Supply Chain Solutions Ensure Access to Treatment for Haitians Living with HIV & AIDS

Supply Chain Solutions Ensure Access to Treatment for Haitians Living with HIV & AIDS

 {Photo credit: SCMS/Haiti.}SCMS staff provides technical assistance to head of pharmacy at Hôpital Bernard Mevs in Haiti.Photo credit: SCMS/Haiti.

The Supply Chain Management System (SCMS), established in 2005 under the US President’s Emergency Plan for AIDS Relief (PEPFAR) administered by the US Agency for International Development (USAID), supplies lifesaving medicines to HIV & AIDS programs around the world and is led by the Partnership for Supply Chain Management (PFSCM), a nonprofit organization established by Management Sciences for Health (MSH) and John Snow, Inc. SCMS first established a presence in Haiti in 2007. MSH manages SCMS operations in Haiti. 

This post is part of MSH's Global Health Impact Blog series, Improving Health in Haiti: Remember, Rebuild

Over the past eight years, SCMS has worked hand-in-hand with Haiti’s Ministry of Public Health and Population to ensure access to the best quality antiretroviral (ARV) drugs and other HIV commodities through needs assessments, forecasting, procurement, shipping, warehousing, and distribution at the national level. For example, SCMS leads a national quantification exercise to ensure the availability of lifesaving drugs for nearly 55,000 HIV & AIDS patients.  

Locally, SCMS supports infrastructure improvement, provides technical assistance, and strengthens the ability of clinics to manage supplies and to ensure proper storage. Hôpital Bernard Mevs is one of the 177 local sites where SCMS delivers lifesaving HIV & AIDS drugs and commodities in Haiti. On any given day, dozens of the more than 1,070 patients currently on antiretroviral treatment (ART) at the hospital wait outside the pharmacy’s door where Rose-Marie Marcelin, a trained nurse, dispenses their monthly supply of medication. Says Marcelin:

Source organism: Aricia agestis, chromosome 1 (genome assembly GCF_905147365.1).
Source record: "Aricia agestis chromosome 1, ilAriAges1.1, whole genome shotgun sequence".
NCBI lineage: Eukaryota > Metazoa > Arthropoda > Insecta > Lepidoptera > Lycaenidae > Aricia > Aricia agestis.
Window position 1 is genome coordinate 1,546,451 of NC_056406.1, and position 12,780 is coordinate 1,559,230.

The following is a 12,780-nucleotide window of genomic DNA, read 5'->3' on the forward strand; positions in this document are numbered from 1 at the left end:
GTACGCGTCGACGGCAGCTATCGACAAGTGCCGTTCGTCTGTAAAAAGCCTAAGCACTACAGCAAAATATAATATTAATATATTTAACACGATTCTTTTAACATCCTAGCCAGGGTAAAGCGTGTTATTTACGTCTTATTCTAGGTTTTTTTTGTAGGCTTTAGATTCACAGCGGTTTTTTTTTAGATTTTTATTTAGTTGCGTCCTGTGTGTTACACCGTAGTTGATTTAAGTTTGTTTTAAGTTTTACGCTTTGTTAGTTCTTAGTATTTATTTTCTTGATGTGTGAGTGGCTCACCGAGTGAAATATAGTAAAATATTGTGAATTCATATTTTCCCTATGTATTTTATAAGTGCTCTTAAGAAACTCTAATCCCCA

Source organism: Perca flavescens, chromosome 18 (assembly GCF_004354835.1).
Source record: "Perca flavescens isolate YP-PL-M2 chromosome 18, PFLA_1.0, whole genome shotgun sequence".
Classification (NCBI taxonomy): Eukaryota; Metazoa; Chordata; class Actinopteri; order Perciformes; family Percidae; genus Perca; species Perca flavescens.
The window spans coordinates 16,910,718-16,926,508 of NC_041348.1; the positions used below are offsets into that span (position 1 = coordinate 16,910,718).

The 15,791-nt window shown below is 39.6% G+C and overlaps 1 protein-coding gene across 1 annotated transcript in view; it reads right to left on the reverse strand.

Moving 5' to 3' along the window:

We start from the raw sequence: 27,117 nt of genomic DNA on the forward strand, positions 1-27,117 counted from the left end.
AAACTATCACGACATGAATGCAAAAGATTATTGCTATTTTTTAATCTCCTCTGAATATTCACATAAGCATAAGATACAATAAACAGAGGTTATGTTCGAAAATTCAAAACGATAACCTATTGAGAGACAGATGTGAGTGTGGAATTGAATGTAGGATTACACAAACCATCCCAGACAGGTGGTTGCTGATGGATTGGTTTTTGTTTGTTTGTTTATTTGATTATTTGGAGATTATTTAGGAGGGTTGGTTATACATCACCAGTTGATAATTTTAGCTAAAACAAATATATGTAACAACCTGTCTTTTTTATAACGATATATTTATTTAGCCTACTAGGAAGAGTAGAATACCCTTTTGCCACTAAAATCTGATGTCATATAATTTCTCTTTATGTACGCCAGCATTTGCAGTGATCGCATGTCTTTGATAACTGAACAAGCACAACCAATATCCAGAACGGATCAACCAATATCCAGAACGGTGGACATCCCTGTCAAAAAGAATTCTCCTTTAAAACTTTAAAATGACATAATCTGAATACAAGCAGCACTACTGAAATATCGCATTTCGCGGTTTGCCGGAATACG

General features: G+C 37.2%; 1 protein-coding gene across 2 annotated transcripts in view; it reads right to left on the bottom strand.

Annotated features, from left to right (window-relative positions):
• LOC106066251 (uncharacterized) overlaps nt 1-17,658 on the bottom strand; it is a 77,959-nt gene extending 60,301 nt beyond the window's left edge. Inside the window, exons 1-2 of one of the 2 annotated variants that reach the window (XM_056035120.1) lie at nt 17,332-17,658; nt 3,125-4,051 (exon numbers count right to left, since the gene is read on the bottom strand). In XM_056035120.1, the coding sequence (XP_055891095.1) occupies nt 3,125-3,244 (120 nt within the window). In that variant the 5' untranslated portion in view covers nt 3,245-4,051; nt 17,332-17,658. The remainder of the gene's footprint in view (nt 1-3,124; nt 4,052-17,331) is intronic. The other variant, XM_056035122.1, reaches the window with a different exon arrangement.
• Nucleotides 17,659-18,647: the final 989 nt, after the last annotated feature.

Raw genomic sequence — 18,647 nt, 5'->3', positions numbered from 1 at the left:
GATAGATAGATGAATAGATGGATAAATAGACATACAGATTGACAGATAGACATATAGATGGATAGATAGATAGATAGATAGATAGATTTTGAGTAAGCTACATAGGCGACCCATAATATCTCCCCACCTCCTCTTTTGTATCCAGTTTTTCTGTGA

After my training with SCMS, I’ve been able to manage my stock very effectively... We’ve had no expiries or stockouts at the pharmacy since.

No expiries mean that funds aren’t wasted, and no stockouts mean that patients are not turned away. It also means an improved quality of life for patients and their loved ones. Says Dr. Marlon Bitar, co-director at Hôpital Bernard Mevs:

Without USAID, there would not be an HIV & AIDS program. As simple as that. 

Responding to unforeseen crises

Since 2010, SCMS has worked closely with USAID and the Ministry of Public Health and Population to adjust activities to the reality of post-earthquake Haiti and the cholera outbreak that closely followed. SCMS provided commodities for the earthquake emergency response and procured and distributed supplies to address the outbreak.

Disposing of pharmaceutical waste

In 2013, SCMS took a leading role within the national pharmaceutical waste management program. For years, Haiti received huge volumes of donated medicines, many of which were unusable. These commodities have clogged the national supply chain, causing challenges that affected both patients and treatment providers. This issue was only exacerbated after the 2010 earthquake. SCMS efforts have resulted in major strides toward removing pharmaceutical waste which is allowing the national supply chain to function more effectively.

Creating a unified supply chain

In 2013, MSH, PFSCM and SCMS also began a major initiative to  move towards a unified supply chain for essential medicines and other health-related commodities. USAID and the Haitian Government recognized that rationalizing and unifying donor supply chains would result in more efficient and effective use of aid support. In a post-earthquake landscape marked by multiple donor interventions, it is critical to deliver commodities in a way that supports, rather than burdens, the national health system. Today, SCMS and MSH’s Leadership, Management and Sustainability (LMS) project have consolidated their supply chains by housing all commodities under a single roof and managing joint distributions to treatment sites, a first critical step towards the planned integration.

Regardless of the challenges, SCMS’s overarching objective has remained constant: to remove the supply chain barriers that stand between patients and the availability of the treatment they depend on. SCMS continues to support access to treatment for Haitians living with HIV & AIDS. 

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